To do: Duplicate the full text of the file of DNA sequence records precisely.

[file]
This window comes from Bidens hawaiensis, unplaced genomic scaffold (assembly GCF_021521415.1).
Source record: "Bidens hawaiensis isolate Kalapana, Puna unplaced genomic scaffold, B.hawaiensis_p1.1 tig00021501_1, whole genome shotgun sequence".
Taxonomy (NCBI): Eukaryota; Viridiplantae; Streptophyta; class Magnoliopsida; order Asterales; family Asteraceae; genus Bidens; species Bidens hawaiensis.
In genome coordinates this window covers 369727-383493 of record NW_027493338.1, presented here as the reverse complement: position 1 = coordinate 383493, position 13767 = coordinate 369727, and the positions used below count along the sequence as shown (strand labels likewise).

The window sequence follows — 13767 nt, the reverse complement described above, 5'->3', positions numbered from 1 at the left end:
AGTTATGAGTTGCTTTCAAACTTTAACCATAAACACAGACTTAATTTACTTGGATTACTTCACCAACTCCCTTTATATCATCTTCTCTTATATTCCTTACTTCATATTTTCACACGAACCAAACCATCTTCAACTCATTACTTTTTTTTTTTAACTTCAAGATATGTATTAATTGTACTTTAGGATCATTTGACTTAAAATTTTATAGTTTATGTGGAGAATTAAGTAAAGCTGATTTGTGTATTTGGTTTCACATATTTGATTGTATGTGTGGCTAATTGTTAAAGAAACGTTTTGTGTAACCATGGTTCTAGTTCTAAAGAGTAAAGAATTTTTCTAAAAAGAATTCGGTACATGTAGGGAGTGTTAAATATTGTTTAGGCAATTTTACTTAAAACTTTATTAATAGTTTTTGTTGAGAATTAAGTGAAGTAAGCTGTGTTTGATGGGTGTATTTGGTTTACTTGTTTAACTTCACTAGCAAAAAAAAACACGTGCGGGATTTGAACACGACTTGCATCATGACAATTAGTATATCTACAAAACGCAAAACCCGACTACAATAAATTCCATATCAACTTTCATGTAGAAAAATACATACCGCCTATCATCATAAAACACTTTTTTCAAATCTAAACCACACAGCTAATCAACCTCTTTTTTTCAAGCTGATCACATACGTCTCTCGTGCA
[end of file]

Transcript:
This window comes from Bidens hawaiensis, unplaced genomic scaffold (assembly GCF_021521415.1).
Source record: "Bidens hawaiensis isolate Kalapana, Puna unplaced genomic scaffold, B.hawaiensis_p1.1 tig00021501_1, whole genome shotgun sequence".
Taxonomy (NCBI): Eukaryota; Viridiplantae; Streptophyta; class Magnoliopsida; order Asterales; family Asteraceae; genus Bidens; species Bidens hawaiensis.
In genome coordinates this window covers 369727-383493 of record NW_027493338.1, presented here as the reverse complement: position 1 = coordinate 383493, position 13767 = coordinate 369727, and the positions used below count along the sequence as shown (strand labels likewise).

The window sequence follows — 13767 nt, the reverse complement described above, 5'->3', positions numbered from 1 at the left end:
AGTTATGAGTTGCTTTCAAACTTTAACCATAAACACAGACTTAATTTACTTGGATTACTTCACCAACTCCCTTTATATCATCTTCTCTTATATTCCTTACTTCATATTTTCACACGAACCAAACCATCTTCAACTCATTACTTTTTTTTTTTAACTTCAAGATATGTATTAATTGTACTTTAGGATCATTTGACTTAAAATTTTATAGTTTATGTGGAGAATTAAGTAAAGCTGATTTGTGTATTTGGTTTCACATATTTGATTGTATGTGTGGCTAATTGTTAAAGAAACGTTTTGTGTAACCATGGTTCTAGTTCTAAAGAGTAAAGAATTTTTCTAAAAAGAATTCGGTACATGTAGGGAGTGTTAAATATTGTTTAGGCAATTTTACTTAAAACTTTATTAATAGTTTTTGTTGAGAATTAAGTGAAGTAAGCTGTGTTTGATGGGTGTATTTGGTTTACTTGTTTAACTTCACTAGCAAAAAAAAACACGTGCGGGATTTGAACACGACTTGCATCATGACAATTAGTATATCTACAAAACGCAAAACCCGACTACAATAAATTCCATATCAACTTTCATGTAGAAAAATACATACCGCCTATCATCATAAAACACTTTTTTCAAATCTAAACCACACAGCTAATCAACCTCTTTTTTTCAAGCTGATCACATACGTCTCTCGTGCA